The Dancer Poem by Seymour Shubin

dancers poem

The Dancer Poem


The Dancer Poem

I saw this so many years ago
On a school trip up the Hudson River to West Point.
This was before we got there
And the band was playing
And I looked into the large room on the deck
And saw her dancing.
Oh what a dancer! At one point
Her partner swung her so that the back of her head
Almost touched the floor.
And I remember a few days later
How, sitting in class next to her,
She asked if I would take her to the senior prom,
I who couldn’t dance a lick
And in my shock
I made up some excuse
And hating myself, for she was a beauty
As well as great dancer
And I even thought about it over the years
And then, finally, some sixty-five years later
In Death Notices in the morning paper
There she is, middle-aged-looking and still a beauty
And I wondered did she ever remember
Anything of that time,
Oh that time
That poor Wimpo can’t forget to this day


The Dancer Poem © Seymour Shubin 2013

Helium Addicition poem by Janet Kuypers

Helium Addicition (#002, He)

Janet Kuypers

from the “ Periodic Table of Poetry” series

Since I lost my job welding cars,
I thought I’d get my truck driving license
And make my money on the open road.

So when I applied for the truck driving job
for moving compressed Helium from California
to Maine, they asked if I could drive a truck…

When I said I could, they gave me the keys —
and the truck’s a beaut, with a bed
of nine cylinders of that precious Helium.

I hear there’s only so much Helium on Earth,
so I really had some precious cargo to haul.
Now, since I love driving and know how to weld…

I rented the tools and bought the tubing,
and after Arizona I had my rig set up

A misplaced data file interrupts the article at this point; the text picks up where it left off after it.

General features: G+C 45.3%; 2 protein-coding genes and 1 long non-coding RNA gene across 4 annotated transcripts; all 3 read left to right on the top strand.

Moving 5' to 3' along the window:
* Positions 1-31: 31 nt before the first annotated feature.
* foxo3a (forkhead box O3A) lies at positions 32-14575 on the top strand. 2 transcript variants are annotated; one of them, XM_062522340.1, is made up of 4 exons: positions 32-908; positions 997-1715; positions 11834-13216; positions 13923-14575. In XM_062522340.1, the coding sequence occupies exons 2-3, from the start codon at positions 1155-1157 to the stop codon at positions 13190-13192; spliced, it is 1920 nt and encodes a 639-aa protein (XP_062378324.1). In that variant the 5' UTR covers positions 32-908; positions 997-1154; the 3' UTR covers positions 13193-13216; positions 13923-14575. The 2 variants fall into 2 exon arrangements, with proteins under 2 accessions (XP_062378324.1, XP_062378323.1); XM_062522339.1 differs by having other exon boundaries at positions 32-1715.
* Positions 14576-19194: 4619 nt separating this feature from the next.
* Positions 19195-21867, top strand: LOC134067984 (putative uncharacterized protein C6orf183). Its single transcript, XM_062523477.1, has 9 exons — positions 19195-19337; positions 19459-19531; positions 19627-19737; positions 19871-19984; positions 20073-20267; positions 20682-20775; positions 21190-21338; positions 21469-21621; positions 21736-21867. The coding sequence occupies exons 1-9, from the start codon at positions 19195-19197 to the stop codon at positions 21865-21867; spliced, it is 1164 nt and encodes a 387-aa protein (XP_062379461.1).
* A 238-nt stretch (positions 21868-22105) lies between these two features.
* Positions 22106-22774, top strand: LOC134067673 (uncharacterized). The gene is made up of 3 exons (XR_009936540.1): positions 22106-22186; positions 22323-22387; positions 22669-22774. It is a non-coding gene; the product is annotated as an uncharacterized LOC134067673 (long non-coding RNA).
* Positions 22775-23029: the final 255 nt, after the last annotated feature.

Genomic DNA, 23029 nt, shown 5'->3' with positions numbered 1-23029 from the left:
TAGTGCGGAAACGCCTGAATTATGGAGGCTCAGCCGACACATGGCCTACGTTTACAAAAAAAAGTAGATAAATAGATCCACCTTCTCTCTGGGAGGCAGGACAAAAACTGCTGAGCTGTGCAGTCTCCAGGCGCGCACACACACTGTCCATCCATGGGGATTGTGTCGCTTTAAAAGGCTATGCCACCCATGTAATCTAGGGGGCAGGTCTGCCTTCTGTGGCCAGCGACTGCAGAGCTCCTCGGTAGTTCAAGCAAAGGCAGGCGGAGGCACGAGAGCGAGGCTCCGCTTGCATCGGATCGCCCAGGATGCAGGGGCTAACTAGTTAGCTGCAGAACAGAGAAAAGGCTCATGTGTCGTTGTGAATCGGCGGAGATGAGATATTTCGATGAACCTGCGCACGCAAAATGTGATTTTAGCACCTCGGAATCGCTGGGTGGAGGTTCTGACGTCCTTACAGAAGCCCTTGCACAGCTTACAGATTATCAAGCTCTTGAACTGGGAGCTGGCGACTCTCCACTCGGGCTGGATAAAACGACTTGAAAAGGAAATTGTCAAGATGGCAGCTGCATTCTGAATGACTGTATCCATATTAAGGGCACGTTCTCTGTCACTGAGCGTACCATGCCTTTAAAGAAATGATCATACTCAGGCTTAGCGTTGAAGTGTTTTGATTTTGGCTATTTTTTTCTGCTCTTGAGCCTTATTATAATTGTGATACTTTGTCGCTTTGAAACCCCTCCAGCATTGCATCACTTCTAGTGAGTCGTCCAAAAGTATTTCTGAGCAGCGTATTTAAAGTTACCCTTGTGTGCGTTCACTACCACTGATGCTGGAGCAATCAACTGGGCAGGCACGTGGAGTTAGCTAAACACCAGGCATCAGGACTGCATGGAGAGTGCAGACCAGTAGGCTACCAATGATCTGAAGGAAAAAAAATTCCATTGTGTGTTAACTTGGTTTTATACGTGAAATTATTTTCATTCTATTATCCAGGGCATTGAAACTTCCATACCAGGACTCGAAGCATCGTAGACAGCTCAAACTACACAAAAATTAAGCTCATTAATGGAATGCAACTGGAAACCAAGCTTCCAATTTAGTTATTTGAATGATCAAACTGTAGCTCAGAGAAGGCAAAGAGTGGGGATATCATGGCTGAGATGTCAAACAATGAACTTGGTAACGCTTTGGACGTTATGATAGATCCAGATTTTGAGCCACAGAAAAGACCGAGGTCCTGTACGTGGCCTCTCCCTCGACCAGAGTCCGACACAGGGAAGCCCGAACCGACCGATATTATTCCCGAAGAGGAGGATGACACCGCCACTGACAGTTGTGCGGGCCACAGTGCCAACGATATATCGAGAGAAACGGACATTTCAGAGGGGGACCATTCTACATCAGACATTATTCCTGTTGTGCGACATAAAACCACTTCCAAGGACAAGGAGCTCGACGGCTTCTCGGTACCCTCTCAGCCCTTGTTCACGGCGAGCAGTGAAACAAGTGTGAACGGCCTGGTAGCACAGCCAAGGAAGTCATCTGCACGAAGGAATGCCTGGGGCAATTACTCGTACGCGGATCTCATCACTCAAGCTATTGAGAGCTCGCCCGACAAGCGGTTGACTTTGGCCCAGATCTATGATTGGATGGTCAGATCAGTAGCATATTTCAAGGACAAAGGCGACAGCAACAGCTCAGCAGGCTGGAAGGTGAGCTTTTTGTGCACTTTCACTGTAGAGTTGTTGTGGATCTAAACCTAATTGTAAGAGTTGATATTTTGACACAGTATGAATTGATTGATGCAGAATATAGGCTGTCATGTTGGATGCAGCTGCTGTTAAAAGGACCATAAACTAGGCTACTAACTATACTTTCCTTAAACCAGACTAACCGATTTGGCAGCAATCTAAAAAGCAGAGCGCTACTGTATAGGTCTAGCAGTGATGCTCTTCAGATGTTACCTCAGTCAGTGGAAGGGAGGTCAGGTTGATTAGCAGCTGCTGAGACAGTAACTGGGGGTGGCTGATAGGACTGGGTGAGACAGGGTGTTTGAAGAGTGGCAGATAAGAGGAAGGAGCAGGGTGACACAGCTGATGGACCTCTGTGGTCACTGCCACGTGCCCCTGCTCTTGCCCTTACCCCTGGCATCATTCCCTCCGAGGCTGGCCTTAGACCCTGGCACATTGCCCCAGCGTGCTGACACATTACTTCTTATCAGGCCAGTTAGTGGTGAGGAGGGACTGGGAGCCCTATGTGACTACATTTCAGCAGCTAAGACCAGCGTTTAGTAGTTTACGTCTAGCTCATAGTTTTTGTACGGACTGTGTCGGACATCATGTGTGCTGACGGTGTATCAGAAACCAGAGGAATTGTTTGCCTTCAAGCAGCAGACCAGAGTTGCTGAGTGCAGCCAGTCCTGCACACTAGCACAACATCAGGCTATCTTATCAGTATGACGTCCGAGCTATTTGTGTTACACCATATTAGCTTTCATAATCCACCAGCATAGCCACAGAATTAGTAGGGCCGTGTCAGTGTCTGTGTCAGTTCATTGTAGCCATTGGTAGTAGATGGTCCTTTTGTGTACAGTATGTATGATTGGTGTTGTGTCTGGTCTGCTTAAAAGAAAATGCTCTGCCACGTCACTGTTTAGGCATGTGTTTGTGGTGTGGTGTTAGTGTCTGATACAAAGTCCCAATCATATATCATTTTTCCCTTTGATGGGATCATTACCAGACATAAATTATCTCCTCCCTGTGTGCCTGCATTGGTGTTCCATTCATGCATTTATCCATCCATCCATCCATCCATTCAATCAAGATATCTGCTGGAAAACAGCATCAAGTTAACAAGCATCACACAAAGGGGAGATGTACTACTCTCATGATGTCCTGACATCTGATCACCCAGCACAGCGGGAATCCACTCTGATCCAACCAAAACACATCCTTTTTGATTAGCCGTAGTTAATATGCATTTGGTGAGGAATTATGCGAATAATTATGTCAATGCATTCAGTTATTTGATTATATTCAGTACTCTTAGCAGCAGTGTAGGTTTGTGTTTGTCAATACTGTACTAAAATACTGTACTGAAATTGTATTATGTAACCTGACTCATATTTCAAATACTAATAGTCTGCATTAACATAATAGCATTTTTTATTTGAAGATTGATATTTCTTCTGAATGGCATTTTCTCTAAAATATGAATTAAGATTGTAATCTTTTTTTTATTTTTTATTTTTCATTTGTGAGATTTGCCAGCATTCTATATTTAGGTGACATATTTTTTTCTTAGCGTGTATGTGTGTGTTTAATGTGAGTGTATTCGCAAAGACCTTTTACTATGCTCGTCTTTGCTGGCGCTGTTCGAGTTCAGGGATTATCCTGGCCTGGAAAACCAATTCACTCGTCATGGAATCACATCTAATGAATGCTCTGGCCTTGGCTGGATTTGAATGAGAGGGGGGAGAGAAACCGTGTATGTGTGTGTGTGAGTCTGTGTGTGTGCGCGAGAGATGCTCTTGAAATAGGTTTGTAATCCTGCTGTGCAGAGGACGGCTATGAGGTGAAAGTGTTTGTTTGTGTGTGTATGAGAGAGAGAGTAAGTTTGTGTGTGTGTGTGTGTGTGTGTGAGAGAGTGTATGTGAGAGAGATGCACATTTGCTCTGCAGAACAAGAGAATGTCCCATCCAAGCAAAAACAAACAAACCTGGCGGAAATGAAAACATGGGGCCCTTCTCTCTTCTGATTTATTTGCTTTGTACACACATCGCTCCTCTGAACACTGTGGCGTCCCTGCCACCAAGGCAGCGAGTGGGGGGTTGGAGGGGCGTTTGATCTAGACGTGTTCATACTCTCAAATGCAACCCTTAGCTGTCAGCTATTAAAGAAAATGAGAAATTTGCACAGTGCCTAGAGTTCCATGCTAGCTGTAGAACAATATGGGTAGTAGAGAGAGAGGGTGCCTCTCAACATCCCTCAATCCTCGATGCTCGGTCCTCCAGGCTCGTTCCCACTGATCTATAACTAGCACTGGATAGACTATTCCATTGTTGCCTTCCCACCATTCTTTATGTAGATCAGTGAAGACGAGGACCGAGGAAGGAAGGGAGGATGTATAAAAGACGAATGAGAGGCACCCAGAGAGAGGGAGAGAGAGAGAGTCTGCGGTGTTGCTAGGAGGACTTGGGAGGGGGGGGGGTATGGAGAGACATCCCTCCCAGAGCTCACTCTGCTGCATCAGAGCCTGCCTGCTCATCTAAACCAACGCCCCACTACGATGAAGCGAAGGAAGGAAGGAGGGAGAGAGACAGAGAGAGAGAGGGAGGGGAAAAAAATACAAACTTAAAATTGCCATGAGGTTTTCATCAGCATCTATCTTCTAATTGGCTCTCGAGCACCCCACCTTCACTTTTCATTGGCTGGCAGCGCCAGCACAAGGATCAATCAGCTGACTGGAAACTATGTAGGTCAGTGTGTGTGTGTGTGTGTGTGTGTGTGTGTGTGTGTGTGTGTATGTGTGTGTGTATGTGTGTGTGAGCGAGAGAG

so I could do Helium hits while on the road.

I mean, I had nine huge tanks of Helium,
all compressed, it was like worker’s comp. You
can always skim off the top, they won’t notice.

Now, this made New Mexico and Texas really fun,
and I ignored the winds sweeping down the plains
of Oklahoma when I had my Helium.

But after Missouri, through Illinois, Indiana, Ohio,
the cops always pulled me over for erratic driving
(but I can’t let go of this Helium high!).

The cops would ask me for paperwork,
and I would happily comply. “You seem to be
driving erratically. Have you slept recently?”

“Yes sir, I’m just so excited, I love this job.”
And the cops looked at me funny before
writing me a warning and sending me on my way.

So I’d always look at my clock radio
and limit my Helium puffs to every time
I saw a good looking seat cover in a passing car —

but the hotties were few and far
between, so I’d check my clock radio
and puffed every seven minutes.

So when my Helium high subsided after only
seven seconds, and I still have seven states
before I could deliver my remaining Helium —

well, that’s when I drove north instead,
to go through Michigan, and leave my life —
and this country — with my precious.

And yeah, I’ll miss my family and friends,
but I’ve only scratched the surface
with my nine lives of Helium, and really,

that Helium high is really worth the world.

August Poem by Marilyn McIntyre



scorched lawns

trees turn brown with fright

holidays and beaches

and reparing to the cool


oppressive, painful despair

inside looking out

mugged breathe sweats

air of the great outdoors

cats sullen

blue jays drop their jays

crows to beat to caw


let me out of here


my mind curled like rock

drugged and writhing

soul up there at rest

in the crook of the old oak tree

Copyright © 1998 by Marilyn McIntyre, All rights reserved